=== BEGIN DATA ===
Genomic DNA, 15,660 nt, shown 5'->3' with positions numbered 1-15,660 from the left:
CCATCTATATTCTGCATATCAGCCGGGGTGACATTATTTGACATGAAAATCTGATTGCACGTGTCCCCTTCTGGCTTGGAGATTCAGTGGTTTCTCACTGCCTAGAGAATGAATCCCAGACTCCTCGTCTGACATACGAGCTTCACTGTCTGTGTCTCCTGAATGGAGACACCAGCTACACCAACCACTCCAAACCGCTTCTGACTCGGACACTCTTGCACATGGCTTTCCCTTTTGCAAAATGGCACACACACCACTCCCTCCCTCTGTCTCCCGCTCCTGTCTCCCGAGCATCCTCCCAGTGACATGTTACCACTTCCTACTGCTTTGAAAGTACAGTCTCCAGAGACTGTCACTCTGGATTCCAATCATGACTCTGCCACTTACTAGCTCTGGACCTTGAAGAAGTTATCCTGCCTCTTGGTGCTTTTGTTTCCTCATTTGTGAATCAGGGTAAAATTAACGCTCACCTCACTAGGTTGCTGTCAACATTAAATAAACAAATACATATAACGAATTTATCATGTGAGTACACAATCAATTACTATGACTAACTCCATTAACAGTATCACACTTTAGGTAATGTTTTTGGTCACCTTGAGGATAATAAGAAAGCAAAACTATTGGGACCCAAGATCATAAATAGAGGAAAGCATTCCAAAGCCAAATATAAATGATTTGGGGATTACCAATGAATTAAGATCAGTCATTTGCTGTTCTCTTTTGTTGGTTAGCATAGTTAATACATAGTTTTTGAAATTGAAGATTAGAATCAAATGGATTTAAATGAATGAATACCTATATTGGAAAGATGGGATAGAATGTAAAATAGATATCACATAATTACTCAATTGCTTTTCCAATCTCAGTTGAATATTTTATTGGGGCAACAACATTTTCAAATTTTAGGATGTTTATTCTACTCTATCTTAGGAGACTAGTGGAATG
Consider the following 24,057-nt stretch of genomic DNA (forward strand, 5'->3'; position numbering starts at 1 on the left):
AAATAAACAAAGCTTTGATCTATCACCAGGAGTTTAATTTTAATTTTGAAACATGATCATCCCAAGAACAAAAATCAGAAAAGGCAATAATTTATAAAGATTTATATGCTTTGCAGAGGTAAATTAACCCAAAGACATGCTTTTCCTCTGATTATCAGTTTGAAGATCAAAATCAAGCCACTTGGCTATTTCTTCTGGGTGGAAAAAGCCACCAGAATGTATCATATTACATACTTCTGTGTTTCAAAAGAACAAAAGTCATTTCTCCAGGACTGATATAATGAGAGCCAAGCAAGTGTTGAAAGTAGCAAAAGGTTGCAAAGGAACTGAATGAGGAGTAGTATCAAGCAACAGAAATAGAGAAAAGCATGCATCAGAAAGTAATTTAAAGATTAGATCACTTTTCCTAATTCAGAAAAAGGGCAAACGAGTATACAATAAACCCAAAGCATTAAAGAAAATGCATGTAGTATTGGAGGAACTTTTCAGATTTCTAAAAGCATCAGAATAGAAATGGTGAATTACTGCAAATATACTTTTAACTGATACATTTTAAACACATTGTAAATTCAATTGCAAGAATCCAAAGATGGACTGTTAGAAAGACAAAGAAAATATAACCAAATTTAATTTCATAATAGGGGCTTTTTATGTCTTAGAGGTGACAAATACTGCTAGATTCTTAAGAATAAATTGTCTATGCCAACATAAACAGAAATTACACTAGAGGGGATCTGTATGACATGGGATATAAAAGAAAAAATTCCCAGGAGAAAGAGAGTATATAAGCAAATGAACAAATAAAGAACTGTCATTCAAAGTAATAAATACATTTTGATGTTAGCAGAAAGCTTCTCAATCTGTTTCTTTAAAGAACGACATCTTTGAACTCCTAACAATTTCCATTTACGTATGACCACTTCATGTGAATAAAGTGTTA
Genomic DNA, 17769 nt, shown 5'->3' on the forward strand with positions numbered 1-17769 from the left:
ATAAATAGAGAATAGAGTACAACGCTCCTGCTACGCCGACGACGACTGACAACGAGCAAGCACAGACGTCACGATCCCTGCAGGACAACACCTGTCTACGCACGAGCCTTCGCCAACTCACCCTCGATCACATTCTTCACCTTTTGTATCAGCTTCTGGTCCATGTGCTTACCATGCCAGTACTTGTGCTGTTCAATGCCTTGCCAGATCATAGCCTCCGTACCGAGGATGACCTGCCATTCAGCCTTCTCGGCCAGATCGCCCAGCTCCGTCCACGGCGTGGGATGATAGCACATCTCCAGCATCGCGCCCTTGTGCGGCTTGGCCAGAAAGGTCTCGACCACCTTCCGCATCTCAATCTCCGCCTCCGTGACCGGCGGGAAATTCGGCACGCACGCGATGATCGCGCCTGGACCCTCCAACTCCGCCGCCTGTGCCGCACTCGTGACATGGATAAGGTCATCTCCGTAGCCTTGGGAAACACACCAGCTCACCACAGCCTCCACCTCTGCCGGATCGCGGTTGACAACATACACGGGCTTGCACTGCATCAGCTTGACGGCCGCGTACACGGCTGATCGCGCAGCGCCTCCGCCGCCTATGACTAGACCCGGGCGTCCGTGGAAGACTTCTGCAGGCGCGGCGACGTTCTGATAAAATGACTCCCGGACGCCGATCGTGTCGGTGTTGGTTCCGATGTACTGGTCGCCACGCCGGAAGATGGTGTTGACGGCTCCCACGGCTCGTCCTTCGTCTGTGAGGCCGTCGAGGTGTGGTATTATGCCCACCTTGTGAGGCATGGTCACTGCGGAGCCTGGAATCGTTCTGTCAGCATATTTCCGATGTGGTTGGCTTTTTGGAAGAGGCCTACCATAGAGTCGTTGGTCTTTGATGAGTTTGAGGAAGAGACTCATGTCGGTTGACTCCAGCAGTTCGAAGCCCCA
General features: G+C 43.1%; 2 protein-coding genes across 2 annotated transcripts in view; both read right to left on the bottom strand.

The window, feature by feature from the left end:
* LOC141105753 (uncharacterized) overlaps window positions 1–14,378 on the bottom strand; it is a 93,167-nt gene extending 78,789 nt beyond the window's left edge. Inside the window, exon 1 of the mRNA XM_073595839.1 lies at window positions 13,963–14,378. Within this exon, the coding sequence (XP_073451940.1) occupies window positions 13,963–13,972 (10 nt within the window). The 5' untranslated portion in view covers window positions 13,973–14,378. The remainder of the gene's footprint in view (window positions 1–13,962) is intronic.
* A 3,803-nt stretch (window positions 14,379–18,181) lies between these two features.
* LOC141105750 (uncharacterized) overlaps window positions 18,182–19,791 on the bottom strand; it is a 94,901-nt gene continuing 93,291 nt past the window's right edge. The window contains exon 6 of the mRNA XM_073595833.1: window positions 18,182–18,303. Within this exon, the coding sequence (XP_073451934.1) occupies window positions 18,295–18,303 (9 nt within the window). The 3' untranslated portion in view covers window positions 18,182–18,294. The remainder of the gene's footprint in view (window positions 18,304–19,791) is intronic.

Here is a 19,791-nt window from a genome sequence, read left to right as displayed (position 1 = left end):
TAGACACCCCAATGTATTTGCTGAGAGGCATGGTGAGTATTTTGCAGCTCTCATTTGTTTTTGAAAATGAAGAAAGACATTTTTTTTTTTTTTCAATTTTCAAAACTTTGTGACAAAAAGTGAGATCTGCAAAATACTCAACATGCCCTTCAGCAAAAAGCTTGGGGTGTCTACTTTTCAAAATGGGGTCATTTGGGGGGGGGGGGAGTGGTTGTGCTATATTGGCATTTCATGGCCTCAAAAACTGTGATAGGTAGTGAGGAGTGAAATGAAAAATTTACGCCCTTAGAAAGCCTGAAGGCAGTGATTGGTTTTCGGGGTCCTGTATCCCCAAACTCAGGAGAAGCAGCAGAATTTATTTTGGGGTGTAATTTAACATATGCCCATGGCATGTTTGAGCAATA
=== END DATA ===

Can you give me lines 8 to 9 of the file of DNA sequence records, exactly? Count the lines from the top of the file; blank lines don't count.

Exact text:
The window, feature by feature from the left end:
* LOC141105753 (uncharacterized) overlaps window positions 1–14,378 on the bottom strand; it is a 93,167-nt gene extending 78,789 nt beyond the window's left edge. Inside the window, exon 1 of the mRNA XM_073595839.1 lies at window positions 13,963–14,378. Within this exon, the coding sequence (XP_073451940.1) occupies window positions 13,963–13,972 (10 nt within the window). The 5' untranslated portion in view covers window positions 13,973–14,378. The remainder of the gene's footprint in view (window positions 1–13,962) is intronic.